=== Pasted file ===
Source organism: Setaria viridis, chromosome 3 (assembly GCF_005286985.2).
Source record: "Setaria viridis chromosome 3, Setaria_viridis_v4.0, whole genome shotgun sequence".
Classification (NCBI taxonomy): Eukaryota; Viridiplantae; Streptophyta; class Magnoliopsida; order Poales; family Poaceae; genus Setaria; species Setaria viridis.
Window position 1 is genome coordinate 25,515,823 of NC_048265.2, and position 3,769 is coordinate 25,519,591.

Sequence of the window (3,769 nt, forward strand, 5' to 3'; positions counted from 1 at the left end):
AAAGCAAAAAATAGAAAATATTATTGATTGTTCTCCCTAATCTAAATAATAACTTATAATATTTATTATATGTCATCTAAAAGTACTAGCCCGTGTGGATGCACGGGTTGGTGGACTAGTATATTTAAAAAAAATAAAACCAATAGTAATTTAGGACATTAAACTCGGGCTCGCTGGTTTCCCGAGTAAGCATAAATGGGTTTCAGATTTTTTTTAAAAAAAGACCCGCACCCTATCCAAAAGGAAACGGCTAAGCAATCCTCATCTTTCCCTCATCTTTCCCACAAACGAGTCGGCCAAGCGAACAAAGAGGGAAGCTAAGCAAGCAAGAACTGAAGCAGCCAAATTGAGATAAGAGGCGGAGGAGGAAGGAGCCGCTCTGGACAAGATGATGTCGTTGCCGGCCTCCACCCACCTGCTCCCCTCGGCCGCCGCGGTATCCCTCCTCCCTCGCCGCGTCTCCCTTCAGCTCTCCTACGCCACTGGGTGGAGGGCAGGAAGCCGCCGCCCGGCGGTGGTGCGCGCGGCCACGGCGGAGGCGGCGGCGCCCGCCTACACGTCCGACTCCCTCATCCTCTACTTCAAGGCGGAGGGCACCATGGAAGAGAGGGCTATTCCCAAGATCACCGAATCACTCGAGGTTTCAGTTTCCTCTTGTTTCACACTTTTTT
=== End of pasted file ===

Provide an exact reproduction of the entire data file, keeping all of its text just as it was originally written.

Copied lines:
Source organism: Setaria viridis, chromosome 3 (assembly GCF_005286985.2).
Source record: "Setaria viridis chromosome 3, Setaria_viridis_v4.0, whole genome shotgun sequence".
Classification (NCBI taxonomy): Eukaryota; Viridiplantae; Streptophyta; class Magnoliopsida; order Poales; family Poaceae; genus Setaria; species Setaria viridis.
Window position 1 is genome coordinate 25,515,823 of NC_048265.2, and position 3,769 is coordinate 25,519,591.

Sequence of the window (3,769 nt, forward strand, 5' to 3'; positions counted from 1 at the left end):
AAAGCAAAAAATAGAAAATATTATTGATTGTTCTCCCTAATCTAAATAATAACTTATAATATTTATTATATGTCATCTAAAAGTACTAGCCCGTGTGGATGCACGGGTTGGTGGACTAGTATATTTAAAAAAAATAAAACCAATAGTAATTTAGGACATTAAACTCGGGCTCGCTGGTTTCCCGAGTAAGCATAAATGGGTTTCAGATTTTTTTTAAAAAAAGACCCGCACCCTATCCAAAAGGAAACGGCTAAGCAATCCTCATCTTTCCCTCATCTTTCCCACAAACGAGTCGGCCAAGCGAACAAAGAGGGAAGCTAAGCAAGCAAGAACTGAAGCAGCCAAATTGAGATAAGAGGCGGAGGAGGAAGGAGCCGCTCTGGACAAGATGATGTCGTTGCCGGCCTCCACCCACCTGCTCCCCTCGGCCGCCGCGGTATCCCTCCTCCCTCGCCGCGTCTCCCTTCAGCTCTCCTACGCCACTGGGTGGAGGGCAGGAAGCCGCCGCCCGGCGGTGGTGCGCGCGGCCACGGCGGAGGCGGCGGCGCCCGCCTACACGTCCGACTCCCTCATCCTCTACTTCAAGGCGGAGGGCACCATGGAAGAGAGGGCTATTCCCAAGATCACCGAATCACTCGAGGTTTCAGTTTCCTCTTGTTTCACACTTTTTT